Anderson & Sheppard probably has the most individual silhouette on Savile Row (though strictly they are, of course, off the Row on Old Burlington Street). The original, draped style developed by Frederick Scholte has become a firm house style, the soft shoulder, high armhole and large sleevehead now instantly recognisable.

But the chest of an Anderson & Sheppard suit gets little attention. Its beauty is subtler, softer and less immediate. There are three different body canvas options, but each is lighter than those of most of A&S’s peers. All are wool or horse hair, all are loosely woven and – perhaps most importantly – all are cut on the bias.

The body canvas is the longer piece of material pictured above. On top of it are sewn the other two elements of the construction – the chest canvas and, on top of that, a piece of soft white felt. Most tailors position the body canvas so that the weft and the warp (the directions in which it was woven) are at right angles to the suit. This makes it stronger, firmer and more rigid.

But cut the canvas at a slight angle (around 30 degrees or so on an A&S jacket) and it can stretch. In the picture you can just see the lines of tension as I stretch the canvas. That would not be possible if it were cut straight. You can also just about see the lines of warp and weft in the material. The chest canvas (the smaller section at the bottom of the picture) is kept straight, as you want less movement to be possible here.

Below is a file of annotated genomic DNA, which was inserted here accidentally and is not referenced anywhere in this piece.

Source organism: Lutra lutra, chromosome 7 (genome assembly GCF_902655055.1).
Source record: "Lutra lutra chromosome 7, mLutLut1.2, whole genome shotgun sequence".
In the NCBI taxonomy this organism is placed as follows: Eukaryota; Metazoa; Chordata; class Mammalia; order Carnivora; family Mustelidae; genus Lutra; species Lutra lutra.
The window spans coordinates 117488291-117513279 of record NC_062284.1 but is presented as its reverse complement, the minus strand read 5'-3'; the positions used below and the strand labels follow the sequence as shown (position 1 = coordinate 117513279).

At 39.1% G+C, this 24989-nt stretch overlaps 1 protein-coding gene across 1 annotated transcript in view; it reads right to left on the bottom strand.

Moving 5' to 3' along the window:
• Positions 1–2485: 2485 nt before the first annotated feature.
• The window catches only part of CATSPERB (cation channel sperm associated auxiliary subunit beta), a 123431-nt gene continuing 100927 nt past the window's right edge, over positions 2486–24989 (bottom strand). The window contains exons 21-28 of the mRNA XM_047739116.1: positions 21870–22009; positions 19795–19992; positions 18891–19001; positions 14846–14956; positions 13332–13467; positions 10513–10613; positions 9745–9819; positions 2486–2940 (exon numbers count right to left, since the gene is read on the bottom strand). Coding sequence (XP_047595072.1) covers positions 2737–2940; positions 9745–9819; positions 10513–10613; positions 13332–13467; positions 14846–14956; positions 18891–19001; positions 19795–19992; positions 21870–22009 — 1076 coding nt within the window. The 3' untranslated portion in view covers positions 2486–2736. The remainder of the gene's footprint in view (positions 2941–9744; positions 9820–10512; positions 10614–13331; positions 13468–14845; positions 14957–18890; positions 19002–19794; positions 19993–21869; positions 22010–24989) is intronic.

In a similar way, the stitching of the chest varies along its length – as well as between tailors. Anderson & Sheppard stitching tends to be looser, allowing for greater movement. In the picture below the chest portion is on the right, with stitches an inch or more in length. This is relatively large compared to A&S’s peers, but with everyone the stitches are smaller higher up the chest and on the lapel (the central portion of the picture).

The grey taping runs around the inside of the lapel to retain its shape. And the far left section of the picture is the edge of the jacket, showing basting stitches.

The Anderson & Sheppard jacket is also given greater movement by the stitching along its shoulder seam. Even some of the most expensive tailors prefer to sew this part by machine, either because it is easier or because they believe it produces a cleaner line. A&S does it by hand, so there is greater movement in the seam. Pick a jacket up if you have the chance and try to stretch the seam – holding the shoulder in one hand and the collar in the other. Then try it with a normal suit. The difference is marked.

Finally, for a little nostalgia, below is a page from a 1960s guide to being a tailor – with the man illustrated sewing part of the chest. This guide was given to managing director John Hitchcock when he joined Anderson & Sheppard and he was kind enough to show it to me. Behind the book is Mr Hitchcock’s exercise book from the time, with each page containing painstaking illustrations and neat commentaries. Nothing about the Anderson & Sheppard chest has changed since then.